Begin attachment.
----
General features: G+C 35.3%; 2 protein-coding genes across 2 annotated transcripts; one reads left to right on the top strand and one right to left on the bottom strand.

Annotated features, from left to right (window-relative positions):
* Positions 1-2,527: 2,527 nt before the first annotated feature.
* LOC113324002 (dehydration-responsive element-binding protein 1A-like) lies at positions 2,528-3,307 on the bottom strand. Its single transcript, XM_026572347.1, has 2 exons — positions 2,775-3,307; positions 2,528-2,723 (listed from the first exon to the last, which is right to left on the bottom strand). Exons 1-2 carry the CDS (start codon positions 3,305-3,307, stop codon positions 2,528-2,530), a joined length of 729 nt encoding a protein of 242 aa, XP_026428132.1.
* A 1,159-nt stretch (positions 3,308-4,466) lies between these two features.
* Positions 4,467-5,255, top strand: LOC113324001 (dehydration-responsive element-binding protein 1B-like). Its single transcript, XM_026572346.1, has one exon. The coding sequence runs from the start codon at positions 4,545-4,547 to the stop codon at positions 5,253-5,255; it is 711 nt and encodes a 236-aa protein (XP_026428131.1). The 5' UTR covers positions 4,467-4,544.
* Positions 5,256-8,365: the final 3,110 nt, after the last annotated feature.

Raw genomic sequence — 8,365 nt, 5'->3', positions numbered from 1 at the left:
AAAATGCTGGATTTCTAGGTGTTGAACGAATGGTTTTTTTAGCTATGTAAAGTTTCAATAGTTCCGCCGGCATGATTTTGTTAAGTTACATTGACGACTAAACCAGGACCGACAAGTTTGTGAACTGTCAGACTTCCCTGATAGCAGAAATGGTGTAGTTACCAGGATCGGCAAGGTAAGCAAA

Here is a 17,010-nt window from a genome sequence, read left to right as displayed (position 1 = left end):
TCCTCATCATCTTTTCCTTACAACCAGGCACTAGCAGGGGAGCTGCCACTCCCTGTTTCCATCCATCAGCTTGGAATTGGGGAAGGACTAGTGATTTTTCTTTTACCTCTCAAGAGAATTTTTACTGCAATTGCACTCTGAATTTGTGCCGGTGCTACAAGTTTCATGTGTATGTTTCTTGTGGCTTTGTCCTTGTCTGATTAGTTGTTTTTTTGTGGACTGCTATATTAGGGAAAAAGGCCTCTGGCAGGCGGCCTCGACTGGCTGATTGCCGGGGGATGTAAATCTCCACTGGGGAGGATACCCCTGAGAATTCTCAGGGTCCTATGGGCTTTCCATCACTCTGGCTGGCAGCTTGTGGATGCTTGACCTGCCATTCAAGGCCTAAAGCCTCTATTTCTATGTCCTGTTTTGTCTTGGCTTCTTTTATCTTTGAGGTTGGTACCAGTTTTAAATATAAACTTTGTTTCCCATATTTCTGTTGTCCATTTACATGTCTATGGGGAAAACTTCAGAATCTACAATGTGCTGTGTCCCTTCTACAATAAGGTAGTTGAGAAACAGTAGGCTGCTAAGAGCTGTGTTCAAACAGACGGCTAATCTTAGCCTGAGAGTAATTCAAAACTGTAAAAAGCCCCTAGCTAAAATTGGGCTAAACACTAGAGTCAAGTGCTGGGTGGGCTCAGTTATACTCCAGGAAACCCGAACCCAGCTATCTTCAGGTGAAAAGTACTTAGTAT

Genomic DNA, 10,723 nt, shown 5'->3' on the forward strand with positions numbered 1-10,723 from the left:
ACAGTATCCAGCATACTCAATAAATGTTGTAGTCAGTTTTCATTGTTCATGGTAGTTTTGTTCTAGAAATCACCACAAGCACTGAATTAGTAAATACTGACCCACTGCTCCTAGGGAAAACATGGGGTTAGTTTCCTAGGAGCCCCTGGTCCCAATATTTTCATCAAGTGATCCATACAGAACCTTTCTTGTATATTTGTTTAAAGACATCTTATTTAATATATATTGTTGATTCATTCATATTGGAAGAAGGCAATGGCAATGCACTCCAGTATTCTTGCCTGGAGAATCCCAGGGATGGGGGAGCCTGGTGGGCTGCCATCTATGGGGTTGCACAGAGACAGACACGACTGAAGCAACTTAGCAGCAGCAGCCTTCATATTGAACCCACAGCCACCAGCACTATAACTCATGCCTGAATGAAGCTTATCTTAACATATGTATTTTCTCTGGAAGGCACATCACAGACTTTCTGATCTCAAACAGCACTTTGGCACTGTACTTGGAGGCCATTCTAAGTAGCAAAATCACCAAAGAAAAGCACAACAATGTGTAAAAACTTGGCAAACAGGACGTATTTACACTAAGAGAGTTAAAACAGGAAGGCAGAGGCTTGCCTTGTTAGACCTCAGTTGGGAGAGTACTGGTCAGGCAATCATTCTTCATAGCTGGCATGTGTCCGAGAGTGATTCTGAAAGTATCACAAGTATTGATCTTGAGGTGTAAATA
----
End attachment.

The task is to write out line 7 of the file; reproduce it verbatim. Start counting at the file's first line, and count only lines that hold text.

* Positions 5,256-8,365: the final 3,110 nt, after the last annotated feature.